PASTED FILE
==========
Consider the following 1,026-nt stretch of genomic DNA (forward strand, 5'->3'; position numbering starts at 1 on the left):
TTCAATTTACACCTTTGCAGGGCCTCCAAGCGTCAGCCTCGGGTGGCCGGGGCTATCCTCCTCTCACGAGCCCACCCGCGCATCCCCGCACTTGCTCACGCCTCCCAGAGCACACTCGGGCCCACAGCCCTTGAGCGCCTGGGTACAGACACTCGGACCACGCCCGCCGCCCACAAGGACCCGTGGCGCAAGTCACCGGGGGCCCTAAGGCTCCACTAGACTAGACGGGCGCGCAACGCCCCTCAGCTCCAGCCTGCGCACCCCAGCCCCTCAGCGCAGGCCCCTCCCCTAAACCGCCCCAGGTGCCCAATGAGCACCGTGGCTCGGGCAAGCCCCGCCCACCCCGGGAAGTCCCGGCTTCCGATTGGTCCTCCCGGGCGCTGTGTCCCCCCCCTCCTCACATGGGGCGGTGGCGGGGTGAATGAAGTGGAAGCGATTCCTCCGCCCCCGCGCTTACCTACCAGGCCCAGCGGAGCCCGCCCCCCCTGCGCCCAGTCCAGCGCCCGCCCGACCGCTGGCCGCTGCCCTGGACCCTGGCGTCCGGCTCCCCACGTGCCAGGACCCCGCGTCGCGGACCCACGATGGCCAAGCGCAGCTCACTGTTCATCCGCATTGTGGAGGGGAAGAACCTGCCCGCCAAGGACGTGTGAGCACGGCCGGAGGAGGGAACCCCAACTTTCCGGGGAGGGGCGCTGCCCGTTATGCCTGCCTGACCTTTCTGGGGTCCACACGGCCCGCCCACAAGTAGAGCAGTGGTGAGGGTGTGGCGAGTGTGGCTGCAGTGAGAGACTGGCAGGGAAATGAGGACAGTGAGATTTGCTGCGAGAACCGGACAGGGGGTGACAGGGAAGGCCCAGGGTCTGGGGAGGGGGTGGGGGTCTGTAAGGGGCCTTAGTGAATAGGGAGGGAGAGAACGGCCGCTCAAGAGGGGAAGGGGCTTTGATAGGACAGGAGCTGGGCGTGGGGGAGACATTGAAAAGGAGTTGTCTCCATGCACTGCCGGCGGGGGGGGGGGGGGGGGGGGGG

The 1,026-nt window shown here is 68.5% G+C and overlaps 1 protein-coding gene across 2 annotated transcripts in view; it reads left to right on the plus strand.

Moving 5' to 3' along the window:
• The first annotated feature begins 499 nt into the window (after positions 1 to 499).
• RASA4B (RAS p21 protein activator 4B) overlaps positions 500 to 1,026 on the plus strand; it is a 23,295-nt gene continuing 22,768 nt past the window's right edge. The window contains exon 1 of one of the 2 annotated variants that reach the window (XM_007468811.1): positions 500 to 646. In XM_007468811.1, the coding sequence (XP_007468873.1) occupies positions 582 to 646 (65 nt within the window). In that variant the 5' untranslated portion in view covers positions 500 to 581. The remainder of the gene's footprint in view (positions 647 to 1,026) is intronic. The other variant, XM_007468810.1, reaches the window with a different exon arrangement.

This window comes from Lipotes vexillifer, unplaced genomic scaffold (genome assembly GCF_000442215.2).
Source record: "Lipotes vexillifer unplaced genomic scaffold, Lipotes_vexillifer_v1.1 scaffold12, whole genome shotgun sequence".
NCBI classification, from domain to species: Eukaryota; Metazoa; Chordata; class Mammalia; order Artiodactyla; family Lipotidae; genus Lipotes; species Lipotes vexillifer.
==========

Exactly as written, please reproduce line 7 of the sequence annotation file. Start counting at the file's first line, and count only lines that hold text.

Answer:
This window comes from Lipotes vexillifer, unplaced genomic scaffold (genome assembly GCF_000442215.2).